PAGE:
Virtual Voices

Prosecuting drug-addicted pregnant women

Crime

Should pregnant women struggling with addiction to illegal drugs be criminally prosecuted for child neglect and endangerment? Since the 1992 sentencing of Cornelia Whitner to eight years in jail-when her son Tevin, although born healthy, tested positive for cocaine at the time of his birth-there has been heated debates among legal scholars and women's rights activists regarding such incarceration. In the Whitner case, the South Carolina Supreme Court held that a viable unborn child is a "person" and that pregnant women who abuse drugs are endangering their babies in the womb. It may seem obvious that women are morally responsible for endangering their unborn child by abusing illegal drugs, but is it criminal?

Scholars who say that drug-addicted pregnant women should not be prosecuted for child endangerment and neglect argue some combination of the following points.

First, they argue that in America there is no legal consensus that an unborn baby is a person and therefore does not have legal standing as a "child." If an unborn child is not a person, a drug using or addicted pregnant woman cannot be legally charged with child endangerment. Denying the personhood of an unborn baby has been the most effective way of protecting these women from prosecution. But many states are inconsistent with their laws because an unborn child does have legal standing with respect to fetal homicide-for example, in the case of a drunk driver being charged for manslaughter in a car accident where a pregnant woman's unborn child dies.

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Second, scholars argue that having a drug addiction is not illegal, so to penalize women for something they have no control over criminalizes women who are suffering from painful struggles. Even if drug-abusing women are putting the viability of their unborn baby at risk, her addiction is not necessarily criminal. What other addictions do we prosecute?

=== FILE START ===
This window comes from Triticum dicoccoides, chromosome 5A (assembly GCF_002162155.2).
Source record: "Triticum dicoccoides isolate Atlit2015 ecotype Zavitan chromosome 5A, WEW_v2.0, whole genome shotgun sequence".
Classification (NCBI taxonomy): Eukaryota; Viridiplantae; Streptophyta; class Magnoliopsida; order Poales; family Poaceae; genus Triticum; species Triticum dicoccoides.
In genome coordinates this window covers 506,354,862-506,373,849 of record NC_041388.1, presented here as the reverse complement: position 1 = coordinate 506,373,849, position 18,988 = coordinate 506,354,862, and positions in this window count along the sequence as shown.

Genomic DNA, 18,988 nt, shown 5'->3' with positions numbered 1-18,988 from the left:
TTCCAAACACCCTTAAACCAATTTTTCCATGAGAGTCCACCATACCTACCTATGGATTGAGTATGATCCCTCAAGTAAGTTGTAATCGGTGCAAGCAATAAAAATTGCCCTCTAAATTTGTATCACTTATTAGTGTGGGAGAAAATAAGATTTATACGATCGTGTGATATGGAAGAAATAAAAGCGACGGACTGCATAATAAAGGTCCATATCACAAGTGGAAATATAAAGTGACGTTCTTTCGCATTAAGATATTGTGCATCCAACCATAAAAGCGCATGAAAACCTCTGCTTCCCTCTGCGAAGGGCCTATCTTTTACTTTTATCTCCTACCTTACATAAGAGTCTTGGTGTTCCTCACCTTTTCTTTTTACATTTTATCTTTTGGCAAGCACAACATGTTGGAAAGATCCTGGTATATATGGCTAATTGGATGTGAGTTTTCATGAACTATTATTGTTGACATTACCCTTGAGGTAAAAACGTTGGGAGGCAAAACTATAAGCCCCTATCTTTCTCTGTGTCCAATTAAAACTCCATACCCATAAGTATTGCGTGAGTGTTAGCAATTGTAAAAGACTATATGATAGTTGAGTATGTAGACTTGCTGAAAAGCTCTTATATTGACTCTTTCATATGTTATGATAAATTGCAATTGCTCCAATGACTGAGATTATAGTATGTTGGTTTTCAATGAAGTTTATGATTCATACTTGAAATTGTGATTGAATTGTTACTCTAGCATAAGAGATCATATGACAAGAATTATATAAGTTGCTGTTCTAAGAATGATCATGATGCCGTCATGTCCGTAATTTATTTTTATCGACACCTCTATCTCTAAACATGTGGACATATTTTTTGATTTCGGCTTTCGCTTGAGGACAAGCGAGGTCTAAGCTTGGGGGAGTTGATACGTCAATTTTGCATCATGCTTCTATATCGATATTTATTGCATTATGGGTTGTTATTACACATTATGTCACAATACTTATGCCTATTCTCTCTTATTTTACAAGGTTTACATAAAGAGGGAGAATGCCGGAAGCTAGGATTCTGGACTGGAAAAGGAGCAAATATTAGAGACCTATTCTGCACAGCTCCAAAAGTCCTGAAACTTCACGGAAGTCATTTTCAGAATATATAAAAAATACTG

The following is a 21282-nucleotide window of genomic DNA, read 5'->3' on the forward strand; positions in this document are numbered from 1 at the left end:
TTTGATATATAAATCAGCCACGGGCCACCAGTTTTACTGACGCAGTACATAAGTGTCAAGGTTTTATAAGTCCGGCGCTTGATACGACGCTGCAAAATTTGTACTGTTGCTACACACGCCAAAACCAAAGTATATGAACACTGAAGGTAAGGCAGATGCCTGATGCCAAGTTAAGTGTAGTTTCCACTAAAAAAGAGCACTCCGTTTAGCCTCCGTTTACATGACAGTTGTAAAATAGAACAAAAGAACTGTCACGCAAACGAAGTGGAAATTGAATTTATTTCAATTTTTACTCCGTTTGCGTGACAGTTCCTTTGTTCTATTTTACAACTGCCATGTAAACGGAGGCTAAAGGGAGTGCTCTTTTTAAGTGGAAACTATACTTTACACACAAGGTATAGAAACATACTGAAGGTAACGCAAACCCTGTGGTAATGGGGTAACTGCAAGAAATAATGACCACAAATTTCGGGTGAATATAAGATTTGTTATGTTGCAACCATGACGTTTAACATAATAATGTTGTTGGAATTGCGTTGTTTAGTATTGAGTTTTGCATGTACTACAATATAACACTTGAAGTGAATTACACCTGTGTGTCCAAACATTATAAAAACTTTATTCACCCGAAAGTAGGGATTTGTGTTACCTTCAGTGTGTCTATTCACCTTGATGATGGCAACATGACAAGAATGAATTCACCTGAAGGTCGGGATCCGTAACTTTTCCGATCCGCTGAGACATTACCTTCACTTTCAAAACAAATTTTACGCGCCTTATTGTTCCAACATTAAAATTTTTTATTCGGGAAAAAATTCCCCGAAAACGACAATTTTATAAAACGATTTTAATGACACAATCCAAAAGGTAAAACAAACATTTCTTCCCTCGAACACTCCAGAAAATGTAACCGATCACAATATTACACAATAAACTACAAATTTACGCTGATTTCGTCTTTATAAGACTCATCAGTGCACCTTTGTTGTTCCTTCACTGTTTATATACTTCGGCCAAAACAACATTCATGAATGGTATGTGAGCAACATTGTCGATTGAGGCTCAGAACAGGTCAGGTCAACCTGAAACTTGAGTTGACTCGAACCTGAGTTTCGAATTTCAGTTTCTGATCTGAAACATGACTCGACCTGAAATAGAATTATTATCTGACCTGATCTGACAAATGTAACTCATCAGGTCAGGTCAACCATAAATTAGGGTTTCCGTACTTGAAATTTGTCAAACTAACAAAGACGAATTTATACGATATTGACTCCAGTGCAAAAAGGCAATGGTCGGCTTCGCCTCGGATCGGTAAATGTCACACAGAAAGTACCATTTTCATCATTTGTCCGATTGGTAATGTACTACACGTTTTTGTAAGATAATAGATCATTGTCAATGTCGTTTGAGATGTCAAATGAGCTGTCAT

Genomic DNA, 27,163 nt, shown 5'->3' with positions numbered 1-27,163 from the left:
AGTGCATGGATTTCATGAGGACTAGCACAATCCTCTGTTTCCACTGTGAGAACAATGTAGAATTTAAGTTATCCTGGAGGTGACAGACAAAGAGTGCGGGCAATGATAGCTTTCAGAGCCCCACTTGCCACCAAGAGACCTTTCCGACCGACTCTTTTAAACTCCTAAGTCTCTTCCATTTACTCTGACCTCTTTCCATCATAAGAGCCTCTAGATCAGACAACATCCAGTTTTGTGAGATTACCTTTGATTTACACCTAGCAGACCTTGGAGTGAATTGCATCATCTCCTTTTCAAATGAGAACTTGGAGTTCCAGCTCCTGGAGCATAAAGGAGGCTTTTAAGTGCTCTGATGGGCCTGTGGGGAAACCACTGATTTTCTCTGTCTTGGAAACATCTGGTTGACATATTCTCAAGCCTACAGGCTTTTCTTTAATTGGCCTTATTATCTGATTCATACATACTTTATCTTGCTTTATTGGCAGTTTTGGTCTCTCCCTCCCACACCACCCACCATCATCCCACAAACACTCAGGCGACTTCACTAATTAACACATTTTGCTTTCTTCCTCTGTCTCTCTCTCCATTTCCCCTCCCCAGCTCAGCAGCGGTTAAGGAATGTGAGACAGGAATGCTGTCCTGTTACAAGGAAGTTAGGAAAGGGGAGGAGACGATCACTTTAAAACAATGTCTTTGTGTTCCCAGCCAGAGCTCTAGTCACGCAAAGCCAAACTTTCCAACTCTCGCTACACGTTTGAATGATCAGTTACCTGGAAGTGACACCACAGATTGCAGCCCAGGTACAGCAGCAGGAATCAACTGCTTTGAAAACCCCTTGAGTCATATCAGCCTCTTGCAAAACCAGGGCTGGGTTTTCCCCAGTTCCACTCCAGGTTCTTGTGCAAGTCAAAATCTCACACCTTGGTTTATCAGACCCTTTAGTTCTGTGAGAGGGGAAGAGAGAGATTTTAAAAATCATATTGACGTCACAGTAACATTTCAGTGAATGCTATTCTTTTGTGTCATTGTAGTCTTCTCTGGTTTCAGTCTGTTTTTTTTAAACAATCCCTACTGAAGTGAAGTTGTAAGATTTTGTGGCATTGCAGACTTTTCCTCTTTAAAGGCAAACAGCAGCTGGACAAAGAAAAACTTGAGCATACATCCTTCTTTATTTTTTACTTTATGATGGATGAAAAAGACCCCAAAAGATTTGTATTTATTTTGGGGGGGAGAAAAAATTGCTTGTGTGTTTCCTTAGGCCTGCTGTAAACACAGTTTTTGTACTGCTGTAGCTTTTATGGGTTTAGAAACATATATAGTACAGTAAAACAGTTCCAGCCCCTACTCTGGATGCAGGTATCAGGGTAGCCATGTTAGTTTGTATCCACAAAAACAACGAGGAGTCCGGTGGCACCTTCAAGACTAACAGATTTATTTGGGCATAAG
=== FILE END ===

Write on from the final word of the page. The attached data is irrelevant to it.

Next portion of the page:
Third, they argue that these laws tend to be racist because black women are 10 times more likely to be reported for using drugs while pregnant than white women. Even though the drug use rate of white women compared to black women is statistically negligible, black women are more likely to be criminally prosecuted. Such laws, then, they say, unfairly target women of color.

Fourth, scholars point out that it has not been proven that putting women in jail and separating them from their children is necessarily better than other options such as government-funded, mandatory drug rehabilitation. Even worse, some argue, the knowledge of potential prosecution could introduce incentives for women to abort their babies to avoid going to jail.

Fifth, they ask if we should prosecute pregnant women for other types of negligence. That is, should we prosecute pregnant women for smoking, drinking alcohol, eating poorly, reckless driving, etc.? Why isolate the use of illegal drugs and not prosecute women who smoke cigarettes when smoking tobacco is far more potentially dangerous to unborn children than cocaine. To complicate the issue further, the data that illicit drug use affects a pregnancy's outcome and fetal and child development is inconclusive. In fact, drug use tends to make no difference in the health of a child after birth.

In the end, women who abuse drugs during pregnancy may violate moral norms but said violations may not need to be criminal. If you were elected to your state legislature, how would you argue for or against a law proposing criminal penalties for drug-abusing pregnant women? Could there be better alternatives than jail? Is this even a good use of the law?

Anthony Bradley
Anthony Bradley

Anthony is associate professor of theology and ethics at The King's College in New York and serves as a research fellow at the Acton Institute for the Study of Religion and Liberty. He is author of Liberating Black Theology. Follow Anthony on Twitter @drantbradley.

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